Those city efforts--and, residents wryly note, the recent rain--have all but emptied the park. But residents report that the former park denizens have simply set up shop in doorways around the neighborhood, and even in the nearby QFC. One Pine Street resident reports seeing a few homeless men sleeping behind QFC's floral counter last week, until store employees found them and kicked them out. And the crowd at the post office persists.
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Enter the mayor. On October 14, the mayor issued a splashy, no-nonsense press release, announcing a "17-step action plan to keep Cal Anderson Park safe." The half-baked plan--which took effect "immediately"--was quickly put onto the mayor's website, and garnered some daily headlines.
Here's the plan. First off, East Precinct Captain Hill will personally attend community meetings. Cops will also enforce the parking restrictions around Cal Anderson (three-hour parking regulations were added last year to discourage camping), and "aggressively" issue citations under the parks exclusion ordinance--a problematic and controversial Sidran-era program that allows officers to ban folks from a public park without due process--to people violating rules or laws. Cops will sweep the park at closing time--11:30 p.m. --to cite people who are there after hours. Cops will enforce narcotics laws. Parks employees will keep the park clean. Vandalism will be repaired. Seattle Central Community College--which hosted a meeting last month to address the area's problems--will be more involved. And benches and bleachers will be removed, to discourage camping and loitering.
So was the mayor finally getting serious about Capitol Hill? Hardly.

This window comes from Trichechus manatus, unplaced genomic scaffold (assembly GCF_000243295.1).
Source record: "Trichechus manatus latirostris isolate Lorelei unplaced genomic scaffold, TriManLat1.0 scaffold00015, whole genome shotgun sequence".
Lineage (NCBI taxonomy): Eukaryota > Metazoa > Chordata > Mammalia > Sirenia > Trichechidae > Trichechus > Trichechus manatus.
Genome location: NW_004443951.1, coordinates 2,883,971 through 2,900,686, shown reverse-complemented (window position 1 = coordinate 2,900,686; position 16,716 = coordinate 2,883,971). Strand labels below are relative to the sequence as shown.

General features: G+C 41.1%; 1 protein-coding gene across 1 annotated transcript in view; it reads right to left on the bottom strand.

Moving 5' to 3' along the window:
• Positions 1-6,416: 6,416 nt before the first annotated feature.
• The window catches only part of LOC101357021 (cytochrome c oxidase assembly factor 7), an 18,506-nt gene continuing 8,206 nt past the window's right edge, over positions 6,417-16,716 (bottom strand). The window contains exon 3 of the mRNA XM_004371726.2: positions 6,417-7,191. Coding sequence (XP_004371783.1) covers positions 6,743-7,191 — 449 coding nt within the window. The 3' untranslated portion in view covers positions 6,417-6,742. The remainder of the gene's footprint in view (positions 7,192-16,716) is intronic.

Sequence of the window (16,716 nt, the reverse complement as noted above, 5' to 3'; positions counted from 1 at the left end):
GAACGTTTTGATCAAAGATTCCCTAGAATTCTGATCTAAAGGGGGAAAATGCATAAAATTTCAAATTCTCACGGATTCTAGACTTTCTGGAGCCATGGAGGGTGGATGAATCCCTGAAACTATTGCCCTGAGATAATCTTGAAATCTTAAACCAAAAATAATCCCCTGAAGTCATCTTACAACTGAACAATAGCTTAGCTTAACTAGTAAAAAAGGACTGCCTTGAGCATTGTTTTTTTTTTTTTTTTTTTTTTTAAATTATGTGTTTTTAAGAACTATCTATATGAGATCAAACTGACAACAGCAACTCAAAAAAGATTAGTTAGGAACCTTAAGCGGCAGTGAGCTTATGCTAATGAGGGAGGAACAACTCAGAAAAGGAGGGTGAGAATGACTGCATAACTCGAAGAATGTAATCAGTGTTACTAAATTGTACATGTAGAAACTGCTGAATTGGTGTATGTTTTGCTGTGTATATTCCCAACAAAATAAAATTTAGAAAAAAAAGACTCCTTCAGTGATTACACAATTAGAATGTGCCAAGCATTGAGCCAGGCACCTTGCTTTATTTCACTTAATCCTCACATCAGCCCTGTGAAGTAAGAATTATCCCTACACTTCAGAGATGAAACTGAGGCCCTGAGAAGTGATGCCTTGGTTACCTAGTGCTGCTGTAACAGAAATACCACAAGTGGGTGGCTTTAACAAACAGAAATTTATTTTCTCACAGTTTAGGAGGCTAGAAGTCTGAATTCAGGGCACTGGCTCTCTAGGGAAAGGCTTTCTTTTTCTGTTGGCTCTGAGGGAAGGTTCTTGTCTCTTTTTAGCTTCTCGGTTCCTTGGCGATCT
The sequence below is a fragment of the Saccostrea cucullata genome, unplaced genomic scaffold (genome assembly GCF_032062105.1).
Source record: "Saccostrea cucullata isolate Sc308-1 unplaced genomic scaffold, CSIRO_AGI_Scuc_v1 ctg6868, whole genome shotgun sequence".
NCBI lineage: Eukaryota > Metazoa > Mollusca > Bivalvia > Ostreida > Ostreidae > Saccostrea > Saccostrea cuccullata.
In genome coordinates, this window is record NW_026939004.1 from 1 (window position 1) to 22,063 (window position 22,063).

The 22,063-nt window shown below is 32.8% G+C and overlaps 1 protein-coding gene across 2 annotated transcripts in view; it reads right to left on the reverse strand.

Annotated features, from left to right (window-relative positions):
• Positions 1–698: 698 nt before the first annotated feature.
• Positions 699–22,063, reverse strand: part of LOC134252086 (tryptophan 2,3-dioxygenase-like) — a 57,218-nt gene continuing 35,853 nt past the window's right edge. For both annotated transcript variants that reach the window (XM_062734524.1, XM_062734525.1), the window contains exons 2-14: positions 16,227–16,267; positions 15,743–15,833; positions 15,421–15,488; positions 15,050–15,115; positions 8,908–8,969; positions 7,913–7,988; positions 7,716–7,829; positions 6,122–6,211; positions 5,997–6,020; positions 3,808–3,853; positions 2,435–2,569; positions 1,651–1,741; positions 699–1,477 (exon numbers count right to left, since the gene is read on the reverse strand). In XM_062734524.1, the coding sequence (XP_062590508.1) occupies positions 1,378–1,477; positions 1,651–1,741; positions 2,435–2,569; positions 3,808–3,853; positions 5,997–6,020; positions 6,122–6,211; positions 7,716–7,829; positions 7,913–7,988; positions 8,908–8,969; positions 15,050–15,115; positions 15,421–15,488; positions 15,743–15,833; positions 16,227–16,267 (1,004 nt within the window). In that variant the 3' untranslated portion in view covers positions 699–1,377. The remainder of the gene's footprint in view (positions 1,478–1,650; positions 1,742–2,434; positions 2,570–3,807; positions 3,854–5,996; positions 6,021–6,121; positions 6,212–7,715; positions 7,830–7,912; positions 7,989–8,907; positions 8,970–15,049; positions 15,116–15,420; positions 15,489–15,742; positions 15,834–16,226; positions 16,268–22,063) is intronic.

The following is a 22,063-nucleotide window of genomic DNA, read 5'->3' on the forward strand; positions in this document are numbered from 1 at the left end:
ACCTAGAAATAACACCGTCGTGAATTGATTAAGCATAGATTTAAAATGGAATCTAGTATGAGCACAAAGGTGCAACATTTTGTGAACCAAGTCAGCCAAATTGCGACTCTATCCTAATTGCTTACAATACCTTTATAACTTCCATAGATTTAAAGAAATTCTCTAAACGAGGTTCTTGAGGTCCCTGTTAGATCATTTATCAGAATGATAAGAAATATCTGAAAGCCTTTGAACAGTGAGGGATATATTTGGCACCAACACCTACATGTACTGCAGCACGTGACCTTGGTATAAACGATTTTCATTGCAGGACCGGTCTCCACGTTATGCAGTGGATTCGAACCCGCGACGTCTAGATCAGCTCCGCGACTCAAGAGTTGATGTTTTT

First of all, Captain Hill already attends meetings. And while the cops may not always tow cars at the 72-hour mark, they certainly enforce the three-hour parking rules (you can count my tickets if you'd like). As for the parks exclusion law, Donovan notes 100 parks citations have been issued so far this year. And we don't need to amp up a civil-rights-stomping Sidran law that seems to grant redundant enforcement powers to the police. The problem is that there aren't enough cops to keep up with 911 calls, let alone regular park patrols. What few cops Capitol Hill has already enforce the laws--that's their job.
The parks department, as noted above, is doing its best to fix up broken park elements as they occur. SCCC's already involved, thanks to their new president, Dr. Mildred Ollée. And the benches-and-bleachers thing is just weird--isn't it supposed to be a park, where people can sit down or watch their kid's soccer game? Heck, cops on Broadway often steer homeless folks off the sidewalks and into the park--where they're allowed to sit. "I think there is a fine line between making the park inhospitable to illegal activity and making the park inhospitable," case manager Nelson says.
So thanks for nothing, Team Nickels.
Really, most of Nickels' "new" plan was already happening, courtesy of the focused interdepartmental team and neighborhood pressure. The mayor simply stepped in to take credit for it. And his plan made no mention of the two things neighbors want most: more cops and more social services funding, the things Licata is addressing. Frankly, Nickels' plan is too rudimentary to turn things around on Capitol Hill--when the illicit activity dies down over the wet winter, parks employees and cops will return to their regular duties. By next spring, the problems at the park will probably return.
Before the mayor's "solution" was announced, neighbors were grumbling about Nickels' lack of response to their pleas for help. He still hasn't replied to the community council's August 21 letter (and his plan does nothing for Capitol Hill's other hotspots, like the Madison and 22nd area). While residents are happy that the mayor is paying a bit of attention to their concerns (hard not to, when several papers have done stories on Trenary's daily park patrols), they're still looking to Licata--who already has the support of Richard Conlin, Peter Steinbrueck, and Judy Nicastro--for real solutions. "I think we hit the bottom of what we're willing to take," Donovan says.